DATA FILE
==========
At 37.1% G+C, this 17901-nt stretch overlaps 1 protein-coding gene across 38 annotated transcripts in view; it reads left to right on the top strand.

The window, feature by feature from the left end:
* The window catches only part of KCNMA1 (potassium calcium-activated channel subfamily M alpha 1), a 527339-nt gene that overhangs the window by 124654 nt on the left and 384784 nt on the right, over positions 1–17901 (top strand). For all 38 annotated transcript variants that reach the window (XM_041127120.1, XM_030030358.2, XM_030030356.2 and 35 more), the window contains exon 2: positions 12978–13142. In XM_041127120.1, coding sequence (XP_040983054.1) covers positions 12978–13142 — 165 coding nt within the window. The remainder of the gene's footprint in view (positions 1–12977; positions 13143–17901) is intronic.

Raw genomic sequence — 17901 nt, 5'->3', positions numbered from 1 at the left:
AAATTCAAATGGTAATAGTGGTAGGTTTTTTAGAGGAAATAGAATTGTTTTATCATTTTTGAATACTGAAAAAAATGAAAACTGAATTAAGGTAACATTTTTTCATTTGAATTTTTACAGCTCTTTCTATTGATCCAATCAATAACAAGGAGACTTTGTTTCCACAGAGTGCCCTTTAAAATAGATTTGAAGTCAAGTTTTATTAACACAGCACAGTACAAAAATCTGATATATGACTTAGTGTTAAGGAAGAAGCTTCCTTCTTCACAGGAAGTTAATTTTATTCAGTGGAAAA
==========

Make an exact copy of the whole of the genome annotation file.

At 37.1% G+C, this 17901-nt stretch overlaps 1 protein-coding gene across 38 annotated transcripts in view; it reads left to right on the top strand.

The window, feature by feature from the left end:
* The window catches only part of KCNMA1 (potassium calcium-activated channel subfamily M alpha 1), a 527339-nt gene that overhangs the window by 124654 nt on the left and 384784 nt on the right, over positions 1–17901 (top strand). For all 38 annotated transcript variants that reach the window (XM_041127120.1, XM_030030358.2, XM_030030356.2 and 35 more), the window contains exon 2: positions 12978–13142. In XM_041127120.1, coding sequence (XP_040983054.1) covers positions 12978–13142 — 165 coding nt within the window. The remainder of the gene's footprint in view (positions 1–12977; positions 13143–17901) is intronic.

Raw genomic sequence — 17901 nt, 5'->3', positions numbered from 1 at the left:
AAATTCAAATGGTAATAGTGGTAGGTTTTTTAGAGGAAATAGAATTGTTTTATCATTTTTGAATACTGAAAAAAATGAAAACTGAATTAAGGTAACATTTTTTCATTTGAATTTTTACAGCTCTTTCTATTGATCCAATCAATAACAAGGAGACTTTGTTTCCACAGAGTGCCCTTTAAAATAGATTTGAAGTCAAGTTTTATTAACACAGCACAGTACAAAAATCTGATATATGACTTAGTGTTAAGGAAGAAGCTTCCTTCTTCACAGGAAGTTAATTTTATTCAGTGGAAAA